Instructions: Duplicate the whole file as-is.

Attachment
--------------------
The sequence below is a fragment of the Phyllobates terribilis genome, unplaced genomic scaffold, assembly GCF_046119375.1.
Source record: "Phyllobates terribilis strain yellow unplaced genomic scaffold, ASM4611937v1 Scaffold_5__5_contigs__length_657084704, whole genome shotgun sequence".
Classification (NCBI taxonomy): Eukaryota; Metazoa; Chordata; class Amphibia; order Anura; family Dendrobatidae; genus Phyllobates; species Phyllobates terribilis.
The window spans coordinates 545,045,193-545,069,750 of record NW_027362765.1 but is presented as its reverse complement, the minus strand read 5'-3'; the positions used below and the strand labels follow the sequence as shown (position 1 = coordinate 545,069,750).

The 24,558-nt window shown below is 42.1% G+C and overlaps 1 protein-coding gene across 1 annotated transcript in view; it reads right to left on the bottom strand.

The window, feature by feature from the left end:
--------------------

The sequence below is a fragment of the Phyllobates terribilis genome, unplaced genomic scaffold, assembly GCF_046119375.1.
Source record: "Phyllobates terribilis strain yellow unplaced genomic scaffold, ASM4611937v1 Scaffold_5__5_contigs__length_657084704, whole genome shotgun sequence".
Classification (NCBI taxonomy): Eukaryota; Metazoa; Chordata; class Amphibia; order Anura; family Dendrobatidae; genus Phyllobates; species Phyllobates terribilis.
The window spans coordinates 545,045,193-545,069,750 of record NW_027362765.1 but is presented as its reverse complement, the minus strand read 5'-3'; the positions used below and the strand labels follow the sequence as shown (position 1 = coordinate 545,069,750).

The 24,558-nt window shown below is 42.1% G+C and overlaps 1 protein-coding gene across 1 annotated transcript in view; it reads right to left on the bottom strand.

The window, feature by feature from the left end: